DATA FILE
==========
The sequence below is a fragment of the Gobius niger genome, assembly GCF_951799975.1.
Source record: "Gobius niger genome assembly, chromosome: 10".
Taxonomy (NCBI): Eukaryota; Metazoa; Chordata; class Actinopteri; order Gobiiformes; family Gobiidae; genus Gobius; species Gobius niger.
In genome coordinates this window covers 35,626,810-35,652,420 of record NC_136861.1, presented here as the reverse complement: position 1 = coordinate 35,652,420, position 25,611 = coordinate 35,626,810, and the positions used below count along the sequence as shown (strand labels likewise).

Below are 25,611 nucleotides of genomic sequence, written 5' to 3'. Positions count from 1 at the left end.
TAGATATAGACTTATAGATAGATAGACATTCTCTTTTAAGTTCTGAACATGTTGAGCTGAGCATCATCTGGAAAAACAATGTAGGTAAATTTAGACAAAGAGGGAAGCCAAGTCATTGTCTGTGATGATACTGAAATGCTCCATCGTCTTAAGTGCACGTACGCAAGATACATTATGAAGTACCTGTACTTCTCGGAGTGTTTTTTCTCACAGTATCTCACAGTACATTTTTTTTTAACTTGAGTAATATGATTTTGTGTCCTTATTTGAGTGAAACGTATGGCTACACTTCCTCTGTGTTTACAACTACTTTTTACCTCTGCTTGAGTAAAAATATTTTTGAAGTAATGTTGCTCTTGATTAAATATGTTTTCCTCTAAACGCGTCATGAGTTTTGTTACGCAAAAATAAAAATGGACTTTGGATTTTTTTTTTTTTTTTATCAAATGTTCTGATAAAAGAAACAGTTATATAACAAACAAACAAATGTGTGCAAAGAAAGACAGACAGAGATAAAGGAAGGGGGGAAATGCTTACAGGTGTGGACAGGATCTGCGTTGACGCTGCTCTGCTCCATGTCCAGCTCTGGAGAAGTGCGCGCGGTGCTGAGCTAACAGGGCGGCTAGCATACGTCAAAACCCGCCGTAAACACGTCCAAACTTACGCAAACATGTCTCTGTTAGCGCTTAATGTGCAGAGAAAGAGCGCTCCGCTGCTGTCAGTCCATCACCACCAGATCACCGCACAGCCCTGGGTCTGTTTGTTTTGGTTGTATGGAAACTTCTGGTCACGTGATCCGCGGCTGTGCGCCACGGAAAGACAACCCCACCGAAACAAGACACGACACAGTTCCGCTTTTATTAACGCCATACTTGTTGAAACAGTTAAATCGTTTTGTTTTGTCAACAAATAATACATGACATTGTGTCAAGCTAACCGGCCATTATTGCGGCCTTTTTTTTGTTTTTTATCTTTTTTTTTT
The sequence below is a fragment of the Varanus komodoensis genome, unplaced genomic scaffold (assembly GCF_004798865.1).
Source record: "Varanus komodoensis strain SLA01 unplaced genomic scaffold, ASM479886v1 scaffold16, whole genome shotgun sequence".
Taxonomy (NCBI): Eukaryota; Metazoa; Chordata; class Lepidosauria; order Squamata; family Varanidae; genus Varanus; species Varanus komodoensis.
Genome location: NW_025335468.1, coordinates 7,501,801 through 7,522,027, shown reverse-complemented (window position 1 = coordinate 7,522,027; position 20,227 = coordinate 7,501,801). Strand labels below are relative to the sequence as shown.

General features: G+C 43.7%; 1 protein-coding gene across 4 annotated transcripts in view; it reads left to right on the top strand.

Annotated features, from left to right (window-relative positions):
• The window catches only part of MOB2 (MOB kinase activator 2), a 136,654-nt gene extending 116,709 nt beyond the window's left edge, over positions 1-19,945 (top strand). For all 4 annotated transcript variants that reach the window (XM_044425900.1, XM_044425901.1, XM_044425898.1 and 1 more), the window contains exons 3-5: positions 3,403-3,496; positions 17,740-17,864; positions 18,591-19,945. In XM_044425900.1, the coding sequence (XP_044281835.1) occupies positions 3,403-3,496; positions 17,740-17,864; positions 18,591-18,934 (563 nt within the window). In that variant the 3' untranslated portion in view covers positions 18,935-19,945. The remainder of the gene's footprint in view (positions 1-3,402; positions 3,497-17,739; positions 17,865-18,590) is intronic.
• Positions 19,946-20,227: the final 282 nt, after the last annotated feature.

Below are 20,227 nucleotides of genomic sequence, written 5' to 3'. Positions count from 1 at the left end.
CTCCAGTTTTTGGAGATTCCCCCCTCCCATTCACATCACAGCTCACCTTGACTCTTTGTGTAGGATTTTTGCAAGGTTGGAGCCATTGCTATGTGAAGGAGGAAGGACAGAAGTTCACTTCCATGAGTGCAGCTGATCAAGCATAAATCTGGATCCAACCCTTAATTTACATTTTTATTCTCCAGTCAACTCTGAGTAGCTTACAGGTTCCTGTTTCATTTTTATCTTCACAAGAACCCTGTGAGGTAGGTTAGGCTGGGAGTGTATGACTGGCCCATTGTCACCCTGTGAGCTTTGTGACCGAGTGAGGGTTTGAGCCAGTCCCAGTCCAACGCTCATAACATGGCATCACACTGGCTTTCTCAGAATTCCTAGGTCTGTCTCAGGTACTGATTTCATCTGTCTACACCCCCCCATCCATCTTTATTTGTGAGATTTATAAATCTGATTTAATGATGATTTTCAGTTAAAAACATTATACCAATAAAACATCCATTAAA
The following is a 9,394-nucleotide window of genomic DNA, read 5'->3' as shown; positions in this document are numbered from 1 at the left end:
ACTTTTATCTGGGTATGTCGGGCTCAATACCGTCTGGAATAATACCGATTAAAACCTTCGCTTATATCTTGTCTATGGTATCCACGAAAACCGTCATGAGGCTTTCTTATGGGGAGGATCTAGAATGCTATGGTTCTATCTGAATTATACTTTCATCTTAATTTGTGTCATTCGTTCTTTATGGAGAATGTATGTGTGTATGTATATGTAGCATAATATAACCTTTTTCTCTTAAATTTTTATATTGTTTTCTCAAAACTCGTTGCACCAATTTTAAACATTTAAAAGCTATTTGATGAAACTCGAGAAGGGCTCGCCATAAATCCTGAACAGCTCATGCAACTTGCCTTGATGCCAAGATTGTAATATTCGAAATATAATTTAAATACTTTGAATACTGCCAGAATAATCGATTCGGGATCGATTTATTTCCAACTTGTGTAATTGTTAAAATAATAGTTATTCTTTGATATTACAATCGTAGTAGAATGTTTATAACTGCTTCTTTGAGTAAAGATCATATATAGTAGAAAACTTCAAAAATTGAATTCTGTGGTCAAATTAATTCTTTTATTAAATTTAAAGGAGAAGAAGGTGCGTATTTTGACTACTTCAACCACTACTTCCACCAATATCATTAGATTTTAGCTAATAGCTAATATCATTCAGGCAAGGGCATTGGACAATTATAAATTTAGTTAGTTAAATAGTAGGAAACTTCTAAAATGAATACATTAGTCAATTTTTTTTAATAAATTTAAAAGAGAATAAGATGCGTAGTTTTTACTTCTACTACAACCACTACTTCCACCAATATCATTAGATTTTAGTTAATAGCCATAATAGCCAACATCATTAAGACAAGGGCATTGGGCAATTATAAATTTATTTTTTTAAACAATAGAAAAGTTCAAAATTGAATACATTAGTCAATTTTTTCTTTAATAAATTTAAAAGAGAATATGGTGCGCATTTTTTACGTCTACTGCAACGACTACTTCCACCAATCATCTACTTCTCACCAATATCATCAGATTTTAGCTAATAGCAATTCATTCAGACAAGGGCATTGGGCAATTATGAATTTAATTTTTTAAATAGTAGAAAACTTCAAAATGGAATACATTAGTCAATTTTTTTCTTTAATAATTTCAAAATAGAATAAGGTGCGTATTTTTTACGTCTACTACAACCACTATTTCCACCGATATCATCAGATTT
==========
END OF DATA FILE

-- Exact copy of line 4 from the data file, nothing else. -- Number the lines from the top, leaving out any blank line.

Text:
In genome coordinates this window covers 35,626,810-35,652,420 of record NC_136861.1, presented here as the reverse complement: position 1 = coordinate 35,652,420, position 25,611 = coordinate 35,626,810, and the positions used below count along the sequence as shown (strand labels likewise).